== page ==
The neglected figures and missed opportunities Wang highlights provide new perspectives on the history of Sino-American relations, even as tensions between the two countries are once again on the rise. It has become cliché for Americans seeking to predict the future course of Sino-American relations to compare themselves to George Frost Kennan, the U.S. diplomat to the Soviet Union who authored the famous “long telegram” in 1946. Few, if any, reference the American minister to China, Frederick Ferdinand Low. In his book, Wang analyzes in detail the long report Low wrote on China’s administrative, educational, and social systems in 1871.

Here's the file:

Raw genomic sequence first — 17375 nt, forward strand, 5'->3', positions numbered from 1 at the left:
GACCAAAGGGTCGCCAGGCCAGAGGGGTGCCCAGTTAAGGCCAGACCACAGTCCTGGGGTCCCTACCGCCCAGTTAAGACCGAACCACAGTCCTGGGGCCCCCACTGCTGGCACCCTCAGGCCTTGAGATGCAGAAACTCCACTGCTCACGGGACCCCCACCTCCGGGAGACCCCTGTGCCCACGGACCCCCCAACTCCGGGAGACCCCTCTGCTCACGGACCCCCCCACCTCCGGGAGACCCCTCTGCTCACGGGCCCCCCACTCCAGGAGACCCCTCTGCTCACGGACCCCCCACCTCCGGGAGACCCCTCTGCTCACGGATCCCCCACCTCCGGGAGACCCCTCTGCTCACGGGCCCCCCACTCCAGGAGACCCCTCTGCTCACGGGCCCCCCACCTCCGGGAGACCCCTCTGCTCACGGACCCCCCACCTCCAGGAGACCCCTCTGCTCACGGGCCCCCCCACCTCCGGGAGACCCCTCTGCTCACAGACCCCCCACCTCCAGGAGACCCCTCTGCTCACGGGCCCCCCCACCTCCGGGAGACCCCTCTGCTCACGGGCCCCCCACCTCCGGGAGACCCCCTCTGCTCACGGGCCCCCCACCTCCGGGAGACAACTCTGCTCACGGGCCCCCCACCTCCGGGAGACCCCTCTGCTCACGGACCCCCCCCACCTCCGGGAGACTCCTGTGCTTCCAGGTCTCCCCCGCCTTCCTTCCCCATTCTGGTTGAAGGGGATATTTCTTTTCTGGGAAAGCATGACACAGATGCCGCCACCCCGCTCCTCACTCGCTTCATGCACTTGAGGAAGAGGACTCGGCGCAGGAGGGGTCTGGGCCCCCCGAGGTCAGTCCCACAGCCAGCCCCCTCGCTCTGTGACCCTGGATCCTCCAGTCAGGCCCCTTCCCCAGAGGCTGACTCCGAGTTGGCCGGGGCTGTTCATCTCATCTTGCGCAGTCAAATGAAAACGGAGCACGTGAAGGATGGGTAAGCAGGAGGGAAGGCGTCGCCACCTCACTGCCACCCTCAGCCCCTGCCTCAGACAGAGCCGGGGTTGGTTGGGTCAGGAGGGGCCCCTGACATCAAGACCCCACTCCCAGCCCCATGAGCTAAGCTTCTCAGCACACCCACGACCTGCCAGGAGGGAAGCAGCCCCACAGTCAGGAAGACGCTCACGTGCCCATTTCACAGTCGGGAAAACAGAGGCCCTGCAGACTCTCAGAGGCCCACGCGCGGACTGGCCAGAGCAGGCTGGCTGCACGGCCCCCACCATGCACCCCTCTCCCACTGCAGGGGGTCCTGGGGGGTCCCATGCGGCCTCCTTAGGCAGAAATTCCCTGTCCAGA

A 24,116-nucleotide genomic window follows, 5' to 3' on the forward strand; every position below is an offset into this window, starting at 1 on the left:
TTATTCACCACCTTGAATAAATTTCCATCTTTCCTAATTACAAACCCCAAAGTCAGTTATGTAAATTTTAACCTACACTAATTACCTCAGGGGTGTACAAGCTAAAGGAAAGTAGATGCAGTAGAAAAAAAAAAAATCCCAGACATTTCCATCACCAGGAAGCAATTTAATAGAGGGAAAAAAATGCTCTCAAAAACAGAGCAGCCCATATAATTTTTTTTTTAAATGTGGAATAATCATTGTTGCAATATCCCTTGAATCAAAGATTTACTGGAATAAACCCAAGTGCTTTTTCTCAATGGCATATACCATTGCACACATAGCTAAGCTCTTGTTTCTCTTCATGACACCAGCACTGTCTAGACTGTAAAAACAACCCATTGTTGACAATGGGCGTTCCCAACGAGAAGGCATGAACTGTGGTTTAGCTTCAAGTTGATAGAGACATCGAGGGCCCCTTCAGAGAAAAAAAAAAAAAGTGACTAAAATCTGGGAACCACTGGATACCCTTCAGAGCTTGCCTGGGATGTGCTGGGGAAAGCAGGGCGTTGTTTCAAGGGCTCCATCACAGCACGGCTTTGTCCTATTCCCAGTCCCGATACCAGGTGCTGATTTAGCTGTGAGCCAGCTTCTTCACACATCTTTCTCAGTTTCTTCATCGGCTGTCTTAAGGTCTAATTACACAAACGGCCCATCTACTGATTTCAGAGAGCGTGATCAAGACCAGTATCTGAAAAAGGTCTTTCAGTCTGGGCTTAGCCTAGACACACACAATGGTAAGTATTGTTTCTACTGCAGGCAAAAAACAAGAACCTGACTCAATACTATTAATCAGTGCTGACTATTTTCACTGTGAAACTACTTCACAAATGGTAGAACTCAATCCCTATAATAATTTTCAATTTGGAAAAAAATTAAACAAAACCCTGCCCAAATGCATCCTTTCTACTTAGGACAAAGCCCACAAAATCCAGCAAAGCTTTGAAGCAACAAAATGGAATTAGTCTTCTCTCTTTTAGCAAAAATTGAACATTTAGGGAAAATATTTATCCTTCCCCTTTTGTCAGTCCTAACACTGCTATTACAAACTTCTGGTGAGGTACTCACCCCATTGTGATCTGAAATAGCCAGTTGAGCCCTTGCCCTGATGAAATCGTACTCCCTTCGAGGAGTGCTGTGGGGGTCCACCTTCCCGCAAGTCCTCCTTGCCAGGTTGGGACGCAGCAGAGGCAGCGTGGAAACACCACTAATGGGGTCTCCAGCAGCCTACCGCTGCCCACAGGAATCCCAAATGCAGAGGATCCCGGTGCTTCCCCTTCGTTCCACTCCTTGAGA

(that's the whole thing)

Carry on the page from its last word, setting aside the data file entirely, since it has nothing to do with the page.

In the following interview with Sixth Tone, Wang discusses his research, traces the evolution of American and Chinese understandings of each other, and outlines his own hopes for Sino-American relations as an Asian American immigrant and father.
Sixth Tone: What drove you to write a book on Sino-American relations focusing on “minor” figures and otherwise forgotten events?